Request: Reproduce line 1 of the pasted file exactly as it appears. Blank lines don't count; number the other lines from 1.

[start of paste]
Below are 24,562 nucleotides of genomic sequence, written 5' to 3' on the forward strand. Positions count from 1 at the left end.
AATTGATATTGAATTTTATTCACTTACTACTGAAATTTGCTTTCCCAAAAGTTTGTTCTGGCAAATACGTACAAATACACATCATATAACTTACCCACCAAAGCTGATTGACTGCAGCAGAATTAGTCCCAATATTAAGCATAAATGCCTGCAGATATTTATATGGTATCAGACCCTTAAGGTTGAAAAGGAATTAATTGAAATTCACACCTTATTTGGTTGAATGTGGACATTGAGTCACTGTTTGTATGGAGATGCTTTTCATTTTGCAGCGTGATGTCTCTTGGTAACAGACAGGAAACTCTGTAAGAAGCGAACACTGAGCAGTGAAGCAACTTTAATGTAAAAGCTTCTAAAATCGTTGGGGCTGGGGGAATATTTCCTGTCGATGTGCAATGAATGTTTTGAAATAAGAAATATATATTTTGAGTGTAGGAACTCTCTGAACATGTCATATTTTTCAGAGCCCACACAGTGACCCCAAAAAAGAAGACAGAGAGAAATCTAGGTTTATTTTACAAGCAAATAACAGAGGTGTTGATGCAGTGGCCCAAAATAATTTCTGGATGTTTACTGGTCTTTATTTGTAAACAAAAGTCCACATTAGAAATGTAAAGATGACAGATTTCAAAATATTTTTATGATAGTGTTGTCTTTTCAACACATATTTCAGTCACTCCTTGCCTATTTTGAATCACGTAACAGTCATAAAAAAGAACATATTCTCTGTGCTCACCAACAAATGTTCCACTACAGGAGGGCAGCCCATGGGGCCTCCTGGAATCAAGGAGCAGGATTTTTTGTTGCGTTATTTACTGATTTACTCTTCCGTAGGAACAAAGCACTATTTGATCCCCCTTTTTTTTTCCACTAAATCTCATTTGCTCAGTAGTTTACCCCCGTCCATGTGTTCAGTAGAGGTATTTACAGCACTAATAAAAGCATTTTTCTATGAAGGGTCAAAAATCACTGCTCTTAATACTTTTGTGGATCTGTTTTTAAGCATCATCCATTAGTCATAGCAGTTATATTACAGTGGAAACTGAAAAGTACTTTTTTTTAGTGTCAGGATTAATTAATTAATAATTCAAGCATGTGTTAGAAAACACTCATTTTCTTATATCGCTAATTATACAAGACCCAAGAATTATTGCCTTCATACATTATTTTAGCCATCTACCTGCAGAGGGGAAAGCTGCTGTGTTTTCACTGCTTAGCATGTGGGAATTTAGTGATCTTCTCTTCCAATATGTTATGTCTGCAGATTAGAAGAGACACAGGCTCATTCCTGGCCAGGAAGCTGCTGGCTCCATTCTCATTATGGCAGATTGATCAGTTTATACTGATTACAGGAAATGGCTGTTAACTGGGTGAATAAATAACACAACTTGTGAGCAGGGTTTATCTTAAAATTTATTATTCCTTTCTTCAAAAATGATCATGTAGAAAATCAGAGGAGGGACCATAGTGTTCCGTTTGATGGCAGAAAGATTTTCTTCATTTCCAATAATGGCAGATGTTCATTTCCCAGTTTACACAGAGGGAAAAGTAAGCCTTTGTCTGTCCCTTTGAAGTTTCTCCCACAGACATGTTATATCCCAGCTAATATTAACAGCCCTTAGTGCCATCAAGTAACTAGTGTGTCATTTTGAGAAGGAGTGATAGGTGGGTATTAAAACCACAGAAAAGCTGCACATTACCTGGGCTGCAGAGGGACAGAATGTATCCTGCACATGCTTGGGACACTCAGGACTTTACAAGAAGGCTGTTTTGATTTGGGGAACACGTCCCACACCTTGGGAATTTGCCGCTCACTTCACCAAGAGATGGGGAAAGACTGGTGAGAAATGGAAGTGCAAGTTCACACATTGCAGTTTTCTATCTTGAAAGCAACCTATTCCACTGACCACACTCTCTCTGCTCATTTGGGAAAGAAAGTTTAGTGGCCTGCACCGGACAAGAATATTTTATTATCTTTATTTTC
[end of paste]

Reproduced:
Below are 24,562 nucleotides of genomic sequence, written 5' to 3' on the forward strand. Positions count from 1 at the left end.